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Where did the English Fry family come from? When did the Fry family first arrive in the United States? Where did the various branches of the family go? What is the Fry family history?Fry is a name of Anglo-Saxon origin. It was a name given to a person who was referred to as the fry, which literally means free. It has also been suggested that Fry comes from the Middle English word fry, meaning "small person," or "child." In either instance, the origins of the name are as a nickname which referred to characteristics of the first person who used the name.
Before the last few hundred years, the English language had no fast system of spelling rules. For that reason, spelling variations are commonly found in early Anglo-Saxon surnames. Over the years, many variations of the name Fry were recorded, including Fry, Frye, Free and others.
First found in Wiltshire where they held a family seat from very early times.
This web page shows only a small excerpt of our Fry research. Another 173 words(12 lines of text) covering the years 1273, 1307, 1312, 1474, 1609, 1657, 1666, 1748, 1777, 1861, 1780 and 1845 are included under the topic Early Fry History in all our PDF Extended History products.
Another 159 words(11 lines of text) are included under the topic Early Fry Notables in all our PDF Extended History products.
Some of the Fry family moved to Ireland, but this topic is not covered in this excerpt. Another 31 words(2 lines of text) about their life in Ireland is included in all our PDF Extended History products.
To escape oppression and starvation at that time, many English families left for the "open frontiers" of the New World with all its perceived opportunities. In droves people migrated to the many British colonies, those in North America in particular, paying high rates for passages in cramped, unsafe ships. Although many of the settlers did not make the long passage alive, those who did see the shores of North America perceived great opportunities before them. Many of the families that came from England went on to make essential contributions to the emerging nations of Canada and the United States. Research into various historical records revealed some of first members of the Fry family emigrate to North America:
Fry Settlers in the United States in the 17th Century
- Henry Fry, who settled in Virginia in 1623
- Alice Fry, who settled in Virginia in 1650
- Alex Fry, who landed in Virginia in 1650
- Tho Fry, who arrived in Virginia in 1650
- Wm Fry, who landed in Virginia in 1663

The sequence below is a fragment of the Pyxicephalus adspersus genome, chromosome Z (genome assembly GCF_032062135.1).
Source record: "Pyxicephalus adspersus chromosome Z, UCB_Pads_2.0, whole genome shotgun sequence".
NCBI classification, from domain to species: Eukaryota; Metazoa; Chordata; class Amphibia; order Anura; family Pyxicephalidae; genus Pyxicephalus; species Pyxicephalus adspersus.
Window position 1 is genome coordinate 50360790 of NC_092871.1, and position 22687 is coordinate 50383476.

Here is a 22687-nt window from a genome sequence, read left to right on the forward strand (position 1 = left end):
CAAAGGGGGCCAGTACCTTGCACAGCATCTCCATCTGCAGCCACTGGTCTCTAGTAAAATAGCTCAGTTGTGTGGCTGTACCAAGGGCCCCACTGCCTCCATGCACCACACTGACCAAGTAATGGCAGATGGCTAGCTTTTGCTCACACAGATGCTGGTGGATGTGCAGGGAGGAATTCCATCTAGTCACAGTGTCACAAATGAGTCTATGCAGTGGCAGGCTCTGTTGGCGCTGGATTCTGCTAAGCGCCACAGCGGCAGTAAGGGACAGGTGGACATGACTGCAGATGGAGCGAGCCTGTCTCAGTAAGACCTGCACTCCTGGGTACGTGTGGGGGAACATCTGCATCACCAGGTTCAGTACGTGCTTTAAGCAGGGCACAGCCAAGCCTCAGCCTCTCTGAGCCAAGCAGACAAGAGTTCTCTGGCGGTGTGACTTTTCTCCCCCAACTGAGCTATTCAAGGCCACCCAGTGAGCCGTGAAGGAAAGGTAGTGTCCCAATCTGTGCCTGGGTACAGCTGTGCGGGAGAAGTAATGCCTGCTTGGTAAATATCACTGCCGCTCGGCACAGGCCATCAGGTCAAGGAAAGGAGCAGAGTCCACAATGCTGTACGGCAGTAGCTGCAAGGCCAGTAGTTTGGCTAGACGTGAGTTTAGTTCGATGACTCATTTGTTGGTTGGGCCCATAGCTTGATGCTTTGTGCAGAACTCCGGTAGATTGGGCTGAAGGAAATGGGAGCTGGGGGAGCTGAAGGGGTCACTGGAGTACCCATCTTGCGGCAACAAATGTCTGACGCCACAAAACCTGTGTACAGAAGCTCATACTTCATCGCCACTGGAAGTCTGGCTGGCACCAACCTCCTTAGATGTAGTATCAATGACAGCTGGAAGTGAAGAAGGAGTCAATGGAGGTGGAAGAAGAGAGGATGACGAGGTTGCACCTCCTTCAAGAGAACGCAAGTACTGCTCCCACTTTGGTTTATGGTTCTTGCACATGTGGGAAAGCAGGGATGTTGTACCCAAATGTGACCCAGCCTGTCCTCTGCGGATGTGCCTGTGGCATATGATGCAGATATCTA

Fry Settlers in the United States in the 18th Century
- Peregrin Fry, who landed in Virginia in 1701
- Christopher Fry, who arrived in Pennsylvania in 1729
- Hance Uldrick Fry, who landed in Pennsylvania in 1729
- Hans Peter Fry, aged 4, arrived in Pennsylvania in 1733
- Elizabeth Fry, aged 9, landed in Pennsylvania in 1733
Fry Settlers in the United States in the 19th Century
- Joh Fry, who landed in Pennsylvania in 1803
- John F Fry, who landed in Pennsylvania in 1806
- William Fry, who arrived in America in 1811
- John Fry, who arrived in Maryland in 1813
- Henry Fry, who landed in Maryland in 1813
Fry Settlers in the United States in the 20th Century
- Nathan Fry, who arrived in Mississippi in 1903
- Michael Fry, who landed in Alabama in 1916
- Joseph Fry, who arrived in Alabama in 1919
- Birkett D. Fry (1822-1891), Confederate general in the American Civil War
- Brigadier-General James Clyde Fry (1897-1982), American Commanding General 2nd Division (1952-1953)
- Roger Fry (1866-1934), English art critic and painter
- Sir Edward Fry (1827-1918), English lawyer, made a judge of the high court of justice in 1877
- Edwin Fry (1899-1987), English architect and planner
- Christopher Fry (1907-2005), English playwright and poet
- Maxwell Fry (1899-1987), English architect
- Cecil Roderick Fry (1870-1952), English confectioner
- Mr. John Richard Fry (d. 1912), aged 39, English First Class passenger from Liverpool, Merseyside who sailed aboard the RMS Titanic and died in the sinking
- Henry Kenneth Fry (1886-1959), Australian Rhodes Scholar, physician and anthropologist
- Can You Find Me: A Family History by Christopher Fry.
- Descendants of Peter Fry, Born 1787, York and Adams Counties, PA by Nancy Fry Carter.
- Some Descendants of John Fry, Late of Licking County, Ohio by Charles Recker.
- Library of Congress. American and English Genealogies in the Library of Congress. Baltimore: Genealogical Publishing, 1967. Print.
- Williams, Dr Ann. And G.H. Martin . Domesday Book A Complete Translation. London: Penguin, 1992. Print. (ISBN 0-141-00523-8).
- Cook, Chris. English Historical Facts 1603-1688. London: MacMillan, 1980. Print.
- Matthews, John. Matthews' American Armoury and Blue Book. London: John Matthews, 1911. Print.
- Magnusson, Magnus. Chambers Biographical Dictionary 5th edition. Edinburgh: W & R Chambers, 1990. Print.
- Burke, Sir Bernard. Burke's Genealogical and Heraldic History of the Landed Gentry: Including American Families with British Ancestry. (2 Volumes). London: Burke Publishing, 1939. Print.
- Holt, J.C. Ed. Domesday Studies. Woodbridge: Boydell, 1987. Print. (ISBN 0-85115-477-8).
- Shirley, Evelyn Philip. Noble and Gentle Men of England Or Notes Touching The Arms and Descendants of the Ancient Knightley and Gentle Houses of England Arranged in their Respective Counties 3rd Edition. Westminster: John Bowyer Nichols and Sons, 1866. Print.
- Humble, Richard. The Fall of Saxon England. New York: Barnes and Noble, 1975. Print. (ISBN 0-88029-987-8).
- Ingram, Rev. James. Translator Anglo-Saxon Chronicle 1823. Print.
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